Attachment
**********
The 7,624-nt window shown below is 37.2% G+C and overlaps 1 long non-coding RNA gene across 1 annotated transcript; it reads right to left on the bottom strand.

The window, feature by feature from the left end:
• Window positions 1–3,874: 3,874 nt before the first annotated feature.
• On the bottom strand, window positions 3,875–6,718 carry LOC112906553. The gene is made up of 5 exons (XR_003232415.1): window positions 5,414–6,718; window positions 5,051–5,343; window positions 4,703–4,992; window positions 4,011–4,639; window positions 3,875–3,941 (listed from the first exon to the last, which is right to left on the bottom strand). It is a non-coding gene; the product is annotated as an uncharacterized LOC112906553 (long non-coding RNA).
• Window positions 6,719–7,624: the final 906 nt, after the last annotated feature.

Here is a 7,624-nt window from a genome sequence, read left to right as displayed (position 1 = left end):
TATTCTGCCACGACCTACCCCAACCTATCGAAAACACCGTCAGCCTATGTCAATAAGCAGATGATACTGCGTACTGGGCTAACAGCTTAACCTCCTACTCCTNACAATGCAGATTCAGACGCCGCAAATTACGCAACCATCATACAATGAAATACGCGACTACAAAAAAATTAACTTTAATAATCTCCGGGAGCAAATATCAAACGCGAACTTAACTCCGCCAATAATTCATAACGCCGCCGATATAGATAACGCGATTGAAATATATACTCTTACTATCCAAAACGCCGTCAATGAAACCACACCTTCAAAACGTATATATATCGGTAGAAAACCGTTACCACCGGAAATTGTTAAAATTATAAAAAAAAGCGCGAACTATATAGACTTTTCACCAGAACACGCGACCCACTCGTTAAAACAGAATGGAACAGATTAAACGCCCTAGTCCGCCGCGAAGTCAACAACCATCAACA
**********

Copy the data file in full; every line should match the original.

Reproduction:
The 7,624-nt window shown below is 37.2% G+C and overlaps 1 long non-coding RNA gene across 1 annotated transcript; it reads right to left on the bottom strand.

The window, feature by feature from the left end:
• Window positions 1–3,874: 3,874 nt before the first annotated feature.
• On the bottom strand, window positions 3,875–6,718 carry LOC112906553. The gene is made up of 5 exons (XR_003232415.1): window positions 5,414–6,718; window positions 5,051–5,343; window positions 4,703–4,992; window positions 4,011–4,639; window positions 3,875–3,941 (listed from the first exon to the last, which is right to left on the bottom strand). It is a non-coding gene; the product is annotated as an uncharacterized LOC112906553 (long non-coding RNA).
• Window positions 6,719–7,624: the final 906 nt, after the last annotated feature.

Here is a 7,624-nt window from a genome sequence, read left to right as displayed (position 1 = left end):
TATTCTGCCACGACCTACCCCAACCTATCGAAAACACCGTCAGCCTATGTCAATAAGCAGATGATACTGCGTACTGGGCTAACAGCTTAACCTCCTACTCCTNACAATGCAGATTCAGACGCCGCAAATTACGCAACCATCATACAATGAAATACGCGACTACAAAAAAATTAACTTTAATAATCTCCGGGAGCAAATATCAAACGCGAACTTAACTCCGCCAATAATTCATAACGCCGCCGATATAGATAACGCGATTGAAATATATACTCTTACTATCCAAAACGCCGTCAATGAAACCACACCTTCAAAACGTATATATATCGGTAGAAAACCGTTACCACCGGAAATTGTTAAAATTATAAAAAAAAGCGCGAACTATATAGACTTTTCACCAGAACACGCGACCCACTCGTTAAAACAGAATGGAACAGATTAAACGCCCTAGTCCGCCGCGAAGTCAACAACCATCAACA